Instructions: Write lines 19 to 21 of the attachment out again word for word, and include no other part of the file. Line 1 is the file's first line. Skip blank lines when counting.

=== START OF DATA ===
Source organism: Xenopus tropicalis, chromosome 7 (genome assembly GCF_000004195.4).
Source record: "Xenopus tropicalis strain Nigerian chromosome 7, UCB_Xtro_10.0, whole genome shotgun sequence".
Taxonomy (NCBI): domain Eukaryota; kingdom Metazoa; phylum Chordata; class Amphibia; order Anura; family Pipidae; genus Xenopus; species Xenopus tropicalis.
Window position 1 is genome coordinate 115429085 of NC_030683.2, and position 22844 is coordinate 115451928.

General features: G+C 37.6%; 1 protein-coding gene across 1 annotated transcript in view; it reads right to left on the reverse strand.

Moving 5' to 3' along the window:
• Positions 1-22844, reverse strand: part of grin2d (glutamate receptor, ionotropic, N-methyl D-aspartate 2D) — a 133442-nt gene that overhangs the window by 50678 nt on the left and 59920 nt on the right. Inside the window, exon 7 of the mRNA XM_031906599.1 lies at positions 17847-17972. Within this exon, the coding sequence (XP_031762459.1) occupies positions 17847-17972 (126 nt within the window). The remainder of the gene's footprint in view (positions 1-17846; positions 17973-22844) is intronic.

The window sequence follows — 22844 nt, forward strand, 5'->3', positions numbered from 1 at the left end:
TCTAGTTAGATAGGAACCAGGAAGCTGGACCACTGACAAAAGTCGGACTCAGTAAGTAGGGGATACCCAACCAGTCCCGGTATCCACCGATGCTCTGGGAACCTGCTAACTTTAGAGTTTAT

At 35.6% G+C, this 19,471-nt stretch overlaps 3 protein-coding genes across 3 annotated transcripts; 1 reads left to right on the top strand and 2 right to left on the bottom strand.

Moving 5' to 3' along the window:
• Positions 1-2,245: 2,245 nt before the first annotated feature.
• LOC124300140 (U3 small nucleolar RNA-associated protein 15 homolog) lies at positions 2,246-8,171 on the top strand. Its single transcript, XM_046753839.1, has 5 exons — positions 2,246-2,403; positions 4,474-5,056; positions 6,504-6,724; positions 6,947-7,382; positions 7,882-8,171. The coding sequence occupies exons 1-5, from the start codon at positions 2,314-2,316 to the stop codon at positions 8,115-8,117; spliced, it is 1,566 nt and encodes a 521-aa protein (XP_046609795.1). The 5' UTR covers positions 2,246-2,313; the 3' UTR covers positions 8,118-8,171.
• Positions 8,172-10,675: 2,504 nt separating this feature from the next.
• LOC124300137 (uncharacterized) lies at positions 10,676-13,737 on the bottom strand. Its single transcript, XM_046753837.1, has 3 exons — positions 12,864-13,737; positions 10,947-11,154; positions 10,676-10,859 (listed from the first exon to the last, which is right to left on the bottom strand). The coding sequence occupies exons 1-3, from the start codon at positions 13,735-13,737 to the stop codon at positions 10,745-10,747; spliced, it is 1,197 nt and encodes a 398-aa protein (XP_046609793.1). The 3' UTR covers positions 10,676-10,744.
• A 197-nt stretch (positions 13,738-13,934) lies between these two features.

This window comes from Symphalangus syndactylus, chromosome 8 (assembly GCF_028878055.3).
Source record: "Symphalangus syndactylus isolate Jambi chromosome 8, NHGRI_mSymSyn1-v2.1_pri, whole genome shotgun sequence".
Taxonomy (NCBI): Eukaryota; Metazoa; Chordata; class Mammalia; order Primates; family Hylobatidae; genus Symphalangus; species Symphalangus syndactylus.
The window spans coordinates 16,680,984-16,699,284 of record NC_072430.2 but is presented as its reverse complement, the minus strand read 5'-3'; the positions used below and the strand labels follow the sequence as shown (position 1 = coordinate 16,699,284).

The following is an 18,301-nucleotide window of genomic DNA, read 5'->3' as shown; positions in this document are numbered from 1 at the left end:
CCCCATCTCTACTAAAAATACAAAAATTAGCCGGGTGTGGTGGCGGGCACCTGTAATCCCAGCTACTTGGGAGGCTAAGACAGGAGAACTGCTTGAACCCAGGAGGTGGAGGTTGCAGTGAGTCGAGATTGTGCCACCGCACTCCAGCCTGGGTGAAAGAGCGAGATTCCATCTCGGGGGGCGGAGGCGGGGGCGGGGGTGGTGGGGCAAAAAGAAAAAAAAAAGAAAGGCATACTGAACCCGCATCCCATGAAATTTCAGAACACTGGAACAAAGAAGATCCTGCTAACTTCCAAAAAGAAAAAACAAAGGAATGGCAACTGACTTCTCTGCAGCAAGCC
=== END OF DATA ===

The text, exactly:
Taxonomy (NCBI): Eukaryota; Metazoa; Chordata; class Mammalia; order Primates; family Hylobatidae; genus Symphalangus; species Symphalangus syndactylus.
The window spans coordinates 16,680,984-16,699,284 of record NC_072430.2 but is presented as its reverse complement, the minus strand read 5'-3'; the positions used below and the strand labels follow the sequence as shown (position 1 = coordinate 16,699,284).

The following is an 18,301-nucleotide window of genomic DNA, read 5'->3' as shown; positions in this document are numbered from 1 at the left end: